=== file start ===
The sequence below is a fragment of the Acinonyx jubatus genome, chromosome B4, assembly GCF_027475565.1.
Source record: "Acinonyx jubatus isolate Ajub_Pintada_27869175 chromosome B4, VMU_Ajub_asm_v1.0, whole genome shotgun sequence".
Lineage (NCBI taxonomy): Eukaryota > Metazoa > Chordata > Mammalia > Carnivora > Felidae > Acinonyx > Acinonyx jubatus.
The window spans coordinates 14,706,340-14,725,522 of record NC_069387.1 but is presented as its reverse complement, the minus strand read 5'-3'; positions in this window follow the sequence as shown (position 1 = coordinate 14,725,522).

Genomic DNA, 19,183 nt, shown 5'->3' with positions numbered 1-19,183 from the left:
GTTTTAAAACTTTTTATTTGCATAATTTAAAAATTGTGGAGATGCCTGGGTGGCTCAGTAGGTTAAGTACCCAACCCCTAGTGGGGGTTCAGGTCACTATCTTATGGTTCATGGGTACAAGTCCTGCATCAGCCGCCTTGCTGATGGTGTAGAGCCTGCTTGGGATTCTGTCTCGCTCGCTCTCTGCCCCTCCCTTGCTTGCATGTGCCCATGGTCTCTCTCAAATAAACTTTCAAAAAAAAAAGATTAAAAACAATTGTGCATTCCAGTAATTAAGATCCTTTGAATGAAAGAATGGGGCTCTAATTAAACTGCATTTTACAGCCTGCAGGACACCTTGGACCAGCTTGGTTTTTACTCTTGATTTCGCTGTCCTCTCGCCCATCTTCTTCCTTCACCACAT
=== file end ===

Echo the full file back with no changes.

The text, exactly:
The sequence below is a fragment of the Acinonyx jubatus genome, chromosome B4, assembly GCF_027475565.1.
Source record: "Acinonyx jubatus isolate Ajub_Pintada_27869175 chromosome B4, VMU_Ajub_asm_v1.0, whole genome shotgun sequence".
Lineage (NCBI taxonomy): Eukaryota > Metazoa > Chordata > Mammalia > Carnivora > Felidae > Acinonyx > Acinonyx jubatus.
The window spans coordinates 14,706,340-14,725,522 of record NC_069387.1 but is presented as its reverse complement, the minus strand read 5'-3'; positions in this window follow the sequence as shown (position 1 = coordinate 14,725,522).

Genomic DNA, 19,183 nt, shown 5'->3' with positions numbered 1-19,183 from the left:
GTTTTAAAACTTTTTATTTGCATAATTTAAAAATTGTGGAGATGCCTGGGTGGCTCAGTAGGTTAAGTACCCAACCCCTAGTGGGGGTTCAGGTCACTATCTTATGGTTCATGGGTACAAGTCCTGCATCAGCCGCCTTGCTGATGGTGTAGAGCCTGCTTGGGATTCTGTCTCGCTCGCTCTCTGCCCCTCCCTTGCTTGCATGTGCCCATGGTCTCTCTCAAATAAACTTTCAAAAAAAAAAGATTAAAAACAATTGTGCATTCCAGTAATTAAGATCCTTTGAATGAAAGAATGGGGCTCTAATTAAACTGCATTTTACAGCCTGCAGGACACCTTGGACCAGCTTGGTTTTTACTCTTGATTTCGCTGTCCTCTCGCCCATCTTCTTCCTTCACCACAT